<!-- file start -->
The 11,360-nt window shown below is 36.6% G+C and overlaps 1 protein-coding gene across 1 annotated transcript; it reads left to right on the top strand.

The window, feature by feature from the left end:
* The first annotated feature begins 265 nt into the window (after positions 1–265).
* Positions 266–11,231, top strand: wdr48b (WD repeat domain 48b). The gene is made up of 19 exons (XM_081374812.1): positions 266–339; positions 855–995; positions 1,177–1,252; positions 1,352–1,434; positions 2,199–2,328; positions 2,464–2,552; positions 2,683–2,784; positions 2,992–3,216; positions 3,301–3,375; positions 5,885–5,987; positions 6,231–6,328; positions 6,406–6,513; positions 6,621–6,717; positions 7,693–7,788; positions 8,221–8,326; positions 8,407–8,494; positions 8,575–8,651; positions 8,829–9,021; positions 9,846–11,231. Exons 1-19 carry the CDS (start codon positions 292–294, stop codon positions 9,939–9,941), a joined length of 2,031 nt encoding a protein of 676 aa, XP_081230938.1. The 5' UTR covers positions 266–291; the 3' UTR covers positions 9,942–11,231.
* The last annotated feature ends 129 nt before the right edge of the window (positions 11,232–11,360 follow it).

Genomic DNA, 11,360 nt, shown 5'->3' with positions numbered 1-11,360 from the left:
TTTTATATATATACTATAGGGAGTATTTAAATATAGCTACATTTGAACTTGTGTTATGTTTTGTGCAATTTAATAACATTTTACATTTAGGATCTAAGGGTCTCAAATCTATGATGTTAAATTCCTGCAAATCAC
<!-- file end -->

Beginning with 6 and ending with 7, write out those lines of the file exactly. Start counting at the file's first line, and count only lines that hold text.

Genomic DNA, 11,360 nt, shown 5'->3' with positions numbered 1-11,360 from the left:
TTTTATATATATACTATAGGGAGTATTTAAATATAGCTACATTTGAACTTGTGTTATGTTTTGTGCAATTTAATAACATTTTACATTTAGGATCTAAGGGTCTCAAATCTATGATGTTAAATTCCTGCAAATCAC